This work outlines the study design and methods that might be followed by future researchers conducting field studies regarding noise reduction in healthcare facilities. The preliminary findings are relevant to characterize noise exposure of premature infants and staff in NICU. So far, preliminary data analysis revealed that noise levels in the three NICU demonstrated to be higher than recommended. The next step in ongoing analysis is to develop and implement a quiet time protocol, assess its effectiveness and to produce a good practices guide to reduce noise production in a daily basis, improving work conditions as well.



The authors would like to thank the assistance given by the Occupational Health Services of the Hospitals involved, as well as to the responsibles of the NICUs under study. The authors also thank to the undergraduate Environmental Health students Mara Nóia, Maria João Coelho, António Azevedo, Raquel Martins, Raquel Lázaro, and Cláudia Nunes (from the School of Allied Health Technologies of Polytechnic Institute of Porto (ESTSP.IPP)) for partial data collection and their support.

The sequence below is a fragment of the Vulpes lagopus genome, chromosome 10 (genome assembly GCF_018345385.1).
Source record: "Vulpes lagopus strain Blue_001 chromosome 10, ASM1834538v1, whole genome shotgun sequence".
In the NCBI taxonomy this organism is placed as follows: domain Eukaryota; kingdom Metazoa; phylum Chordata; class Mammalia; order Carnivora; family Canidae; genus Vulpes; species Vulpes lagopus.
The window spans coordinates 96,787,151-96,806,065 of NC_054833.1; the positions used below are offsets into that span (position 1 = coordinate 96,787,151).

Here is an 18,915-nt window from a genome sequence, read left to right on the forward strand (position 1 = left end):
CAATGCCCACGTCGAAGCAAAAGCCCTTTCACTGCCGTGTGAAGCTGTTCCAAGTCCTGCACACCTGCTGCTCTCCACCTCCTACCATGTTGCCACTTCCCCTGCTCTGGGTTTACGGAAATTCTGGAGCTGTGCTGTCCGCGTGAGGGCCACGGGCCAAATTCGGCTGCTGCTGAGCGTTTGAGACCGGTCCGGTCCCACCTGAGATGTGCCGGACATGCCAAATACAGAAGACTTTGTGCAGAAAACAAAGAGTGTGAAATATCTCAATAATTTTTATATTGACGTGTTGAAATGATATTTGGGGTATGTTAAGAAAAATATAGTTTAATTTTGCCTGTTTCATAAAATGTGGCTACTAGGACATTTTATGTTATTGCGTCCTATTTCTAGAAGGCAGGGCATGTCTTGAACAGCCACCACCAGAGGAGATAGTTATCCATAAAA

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Written By

Carlos Carvalhais, Manuela V. Silva, Ana Xavier and Joana Santos

Submitted: 12 November 2015 Reviewed: 16 June 2016 Published: 05 October 2016